The snickers almond is also concerning, because while I don’t normally eat candy bars, a Snickers Almond is something I like to enjoy maybe once or twice a year.

    Now I have a good excuse to order the delicious looking and sounding specialty ones to have on hand!

    Thank you, Thank you so much for this list!!

    Reply


    • Gluten Free Gigi

      Keep in mind, the M&Ms that tested “gluten found” were the seasonal flavors that aren’t typically gluten-free. Some use gluten ingredients, others are contaminated. The manufacturer states to ALWAYS read the label because they can be manufactured in different facilities. Also, the plain ones were “no gluten detected”, which is great since those are supposed to be GF. I would probably have them occasionally except the peanut cross-contamination issue, so I can’t. Snickers almond was VERY surprising to me! I’m going to do more testing on that, and other candies, so be sure to watch the eNewsletter mid-Oct. for that special report. It will not be on this list, as I am doing it with another company, so it will be eNewsletter only but will have TONS of candies Nima tested!! :) I’m glad this was useful – hope you have a happy Halloween! xo

      Reply


  5. Katie

    I am shocked with the Snickers Almond. I was glutening myself and blaming it on other things! (I have only ever had 2 but STILL!) I would be interested to know how the pumpkin Reese’s test with the detector. Thank you!

    Reply


    • Gluten Free Gigi

      Same here, Katie. Snickers are said to be GF, even the Almond variety. You remind me of why it is SO important to share info like this. I am glad you saw the info! So, regarding pumpkin Reese’s, according to the company, as stated in this post, those are NOT considered GF. While the ingredients indicates no overt gluten ingredients, these are processed on shared equipment with a risk of cross-contamination. BUT, as I tested the eyeballs from Reese’s on a whim and found a “no gluten detected” result, I will likely test the pumpkins, too. There is a HUGE report of Nima tested Halloween candy coming very soon. The only way to receive it is to get on my email list if you’re not already. If you are, that’s great (and thank you!) because you’ll receive it when it is ready. It will not go up here on the site, ever.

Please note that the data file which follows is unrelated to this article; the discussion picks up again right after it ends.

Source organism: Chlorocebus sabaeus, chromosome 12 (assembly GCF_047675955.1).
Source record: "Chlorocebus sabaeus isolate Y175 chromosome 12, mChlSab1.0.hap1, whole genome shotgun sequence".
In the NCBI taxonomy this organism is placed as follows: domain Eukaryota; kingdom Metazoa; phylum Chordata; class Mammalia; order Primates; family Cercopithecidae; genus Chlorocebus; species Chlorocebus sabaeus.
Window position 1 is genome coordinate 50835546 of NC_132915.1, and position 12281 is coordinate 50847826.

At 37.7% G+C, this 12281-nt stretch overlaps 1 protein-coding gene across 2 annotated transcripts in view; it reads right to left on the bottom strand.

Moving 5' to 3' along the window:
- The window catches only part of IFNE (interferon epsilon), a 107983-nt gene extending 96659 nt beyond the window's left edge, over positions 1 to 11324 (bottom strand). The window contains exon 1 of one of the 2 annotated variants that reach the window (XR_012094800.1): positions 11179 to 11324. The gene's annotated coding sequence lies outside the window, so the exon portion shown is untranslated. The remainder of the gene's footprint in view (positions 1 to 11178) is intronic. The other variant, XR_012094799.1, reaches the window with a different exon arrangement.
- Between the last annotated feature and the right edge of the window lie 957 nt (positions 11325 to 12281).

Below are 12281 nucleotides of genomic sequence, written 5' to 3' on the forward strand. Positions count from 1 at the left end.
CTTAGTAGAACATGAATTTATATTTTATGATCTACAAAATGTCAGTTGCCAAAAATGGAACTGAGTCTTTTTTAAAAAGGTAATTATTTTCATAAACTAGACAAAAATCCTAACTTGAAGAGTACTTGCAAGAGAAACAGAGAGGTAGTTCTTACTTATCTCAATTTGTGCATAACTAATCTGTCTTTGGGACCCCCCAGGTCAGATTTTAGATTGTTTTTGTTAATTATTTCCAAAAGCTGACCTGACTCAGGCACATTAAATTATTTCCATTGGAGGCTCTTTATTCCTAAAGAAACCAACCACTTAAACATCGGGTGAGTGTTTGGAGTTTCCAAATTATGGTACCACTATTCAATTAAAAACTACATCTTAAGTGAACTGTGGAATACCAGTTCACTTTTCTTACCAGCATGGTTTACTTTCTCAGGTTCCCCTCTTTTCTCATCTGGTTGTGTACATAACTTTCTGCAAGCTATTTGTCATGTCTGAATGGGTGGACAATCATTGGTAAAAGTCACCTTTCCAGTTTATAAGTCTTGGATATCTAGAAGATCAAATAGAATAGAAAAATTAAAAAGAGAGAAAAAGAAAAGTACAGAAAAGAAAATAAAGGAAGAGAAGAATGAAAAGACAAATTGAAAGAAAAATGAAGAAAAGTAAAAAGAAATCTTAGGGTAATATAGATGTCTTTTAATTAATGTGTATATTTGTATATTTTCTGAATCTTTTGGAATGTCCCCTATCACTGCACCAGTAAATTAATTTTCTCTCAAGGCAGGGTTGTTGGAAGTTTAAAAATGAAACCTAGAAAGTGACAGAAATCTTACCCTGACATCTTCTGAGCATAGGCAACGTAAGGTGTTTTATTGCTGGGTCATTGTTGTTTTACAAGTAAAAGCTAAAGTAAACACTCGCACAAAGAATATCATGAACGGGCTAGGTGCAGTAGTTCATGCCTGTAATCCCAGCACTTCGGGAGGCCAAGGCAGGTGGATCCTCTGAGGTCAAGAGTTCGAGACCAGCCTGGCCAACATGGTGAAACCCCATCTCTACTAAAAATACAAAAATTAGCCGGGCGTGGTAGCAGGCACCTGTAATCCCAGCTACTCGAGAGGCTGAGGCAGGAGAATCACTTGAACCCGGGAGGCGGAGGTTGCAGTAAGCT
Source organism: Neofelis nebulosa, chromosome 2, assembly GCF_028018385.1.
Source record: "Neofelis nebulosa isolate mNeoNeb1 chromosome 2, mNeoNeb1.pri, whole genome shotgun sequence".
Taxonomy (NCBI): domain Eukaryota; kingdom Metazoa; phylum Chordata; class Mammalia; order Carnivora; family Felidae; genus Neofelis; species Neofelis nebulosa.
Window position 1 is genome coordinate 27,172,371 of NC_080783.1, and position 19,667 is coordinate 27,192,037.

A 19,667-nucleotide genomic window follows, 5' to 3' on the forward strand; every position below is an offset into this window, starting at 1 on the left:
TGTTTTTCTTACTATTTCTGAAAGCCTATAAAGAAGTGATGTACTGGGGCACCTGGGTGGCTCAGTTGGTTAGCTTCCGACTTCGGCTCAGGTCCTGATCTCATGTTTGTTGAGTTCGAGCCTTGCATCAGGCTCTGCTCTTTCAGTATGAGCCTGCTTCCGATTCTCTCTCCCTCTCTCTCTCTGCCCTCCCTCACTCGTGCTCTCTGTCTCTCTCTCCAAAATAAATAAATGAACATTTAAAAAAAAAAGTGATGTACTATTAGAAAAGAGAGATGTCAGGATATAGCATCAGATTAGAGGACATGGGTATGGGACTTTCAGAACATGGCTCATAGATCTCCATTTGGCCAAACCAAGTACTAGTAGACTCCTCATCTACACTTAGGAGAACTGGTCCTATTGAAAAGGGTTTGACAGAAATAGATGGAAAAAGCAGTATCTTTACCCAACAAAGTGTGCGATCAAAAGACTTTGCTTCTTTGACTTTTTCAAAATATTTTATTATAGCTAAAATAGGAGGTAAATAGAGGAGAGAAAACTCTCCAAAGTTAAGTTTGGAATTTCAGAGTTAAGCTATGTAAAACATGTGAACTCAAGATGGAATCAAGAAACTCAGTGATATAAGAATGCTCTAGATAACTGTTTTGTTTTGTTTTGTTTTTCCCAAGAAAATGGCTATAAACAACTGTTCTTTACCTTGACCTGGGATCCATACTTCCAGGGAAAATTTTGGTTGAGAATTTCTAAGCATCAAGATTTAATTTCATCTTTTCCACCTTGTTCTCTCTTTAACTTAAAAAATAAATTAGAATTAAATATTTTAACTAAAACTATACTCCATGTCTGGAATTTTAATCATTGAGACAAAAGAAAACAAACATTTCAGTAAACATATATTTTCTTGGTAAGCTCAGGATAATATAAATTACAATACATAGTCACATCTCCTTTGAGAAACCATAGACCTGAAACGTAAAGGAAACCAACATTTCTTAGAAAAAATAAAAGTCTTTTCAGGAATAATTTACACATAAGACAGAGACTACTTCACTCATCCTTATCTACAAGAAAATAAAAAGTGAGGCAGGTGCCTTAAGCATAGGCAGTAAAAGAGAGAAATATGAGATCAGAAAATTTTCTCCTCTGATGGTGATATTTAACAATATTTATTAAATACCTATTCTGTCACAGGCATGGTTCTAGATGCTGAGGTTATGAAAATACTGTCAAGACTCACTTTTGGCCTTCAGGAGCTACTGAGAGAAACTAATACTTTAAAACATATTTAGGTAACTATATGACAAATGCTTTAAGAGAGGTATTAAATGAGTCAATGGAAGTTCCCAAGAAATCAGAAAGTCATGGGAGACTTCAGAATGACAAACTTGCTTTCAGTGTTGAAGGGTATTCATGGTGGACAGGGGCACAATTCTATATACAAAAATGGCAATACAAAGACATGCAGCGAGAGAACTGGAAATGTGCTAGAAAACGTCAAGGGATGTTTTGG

Reply


      • Amanda

        So is the regular snickers gluten free?

        Reply


        • Gluten Free Gigi

          Amanda, regular Snickers bars are “supposed” to be GF; however, I did not test them, yet. I am actually testing several samples today with Nima for a big report coming out soon. If you’re signed up for my email newsletter, you will get it in your inbox when it’s out. :) Technically, Snickers do not contain gluten ingredients; however, the Almond Snickers do not, either, which is why I was shocked they tested “gluten found” with Nima. Remember, if you want to get a Nima, be sure to use code GIGI at checkout (on the Nima Sensor website) for an extra $15 off! xo

          Reply


          • Amanda

            Thanks for getting back with me! I will need to sign up for your newsletter.


          • Gluten Free Gigi

            Definitely get on the eNewsletter list, as that’s where you hear about new info first! ;)


  6. Karen

    I was confused to find some bags of Brach’s candy corn with this statement “This product was manufactured in a facility where milk, eggs, almonds, coconut, peanuts and soy are used in the production of other products.” No mention of wheat. And this was not the Gluten Free variety (which I didn’t care for).

    Reply


    • Gluten Free Gigi

      Yes, Karen. Those labels are confusing. They are on some bags and not on others because the candy is not all manufactured in a single facility. Some facilities use those other allergens, while others do not. That is one good reason to always read labels every single time. This is also VERY true of M&Ms candies. They have 3 manufacturing plants in the USA, as far as I know, and the allergen statements change on certain types. This was very true of the coconut M&Ms at one time (not sure if they even make those now). I hope these lists are useful to you! xo

      Reply